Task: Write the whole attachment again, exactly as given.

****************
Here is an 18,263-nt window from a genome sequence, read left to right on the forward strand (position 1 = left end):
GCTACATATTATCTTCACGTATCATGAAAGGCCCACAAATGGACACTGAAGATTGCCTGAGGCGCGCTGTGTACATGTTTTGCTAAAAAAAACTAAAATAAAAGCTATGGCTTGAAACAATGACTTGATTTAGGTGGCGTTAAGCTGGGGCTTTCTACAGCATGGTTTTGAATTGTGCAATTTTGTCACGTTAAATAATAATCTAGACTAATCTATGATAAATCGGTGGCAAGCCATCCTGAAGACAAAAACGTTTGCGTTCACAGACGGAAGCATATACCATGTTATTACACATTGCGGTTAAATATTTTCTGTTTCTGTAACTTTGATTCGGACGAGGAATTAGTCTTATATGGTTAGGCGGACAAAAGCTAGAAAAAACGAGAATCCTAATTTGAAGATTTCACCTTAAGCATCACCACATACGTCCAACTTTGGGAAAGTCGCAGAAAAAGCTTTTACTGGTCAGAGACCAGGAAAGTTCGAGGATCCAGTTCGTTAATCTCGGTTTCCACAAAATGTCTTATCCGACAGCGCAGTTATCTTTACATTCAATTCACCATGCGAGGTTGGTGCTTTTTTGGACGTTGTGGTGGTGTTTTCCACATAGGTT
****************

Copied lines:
Here is an 18,263-nt window from a genome sequence, read left to right on the forward strand (position 1 = left end):
GCTACATATTATCTTCACGTATCATGAAAGGCCCACAAATGGACACTGAAGATTGCCTGAGGCGCGCTGTGTACATGTTTTGCTAAAAAAAACTAAAATAAAAGCTATGGCTTGAAACAATGACTTGATTTAGGTGGCGTTAAGCTGGGGCTTTCTACAGCATGGTTTTGAATTGTGCAATTTTGTCACGTTAAATAATAATCTAGACTAATCTATGATAAATCGGTGGCAAGCCATCCTGAAGACAAAAACGTTTGCGTTCACAGACGGAAGCATATACCATGTTATTACACATTGCGGTTAAATATTTTCTGTTTCTGTAACTTTGATTCGGACGAGGAATTAGTCTTATATGGTTAGGCGGACAAAAGCTAGAAAAAACGAGAATCCTAATTTGAAGATTTCACCTTAAGCATCACCACATACGTCCAACTTTGGGAAAGTCGCAGAAAAAGCTTTTACTGGTCAGAGACCAGGAAAGTTCGAGGATCCAGTTCGTTAATCTCGGTTTCCACAAAATGTCTTATCCGACAGCGCAGTTATCTTTACATTCAATTCACCATGCGAGGTTGGTGCTTTTTTGGACGTTGTGGTGGTGTTTTCCACATAGGTT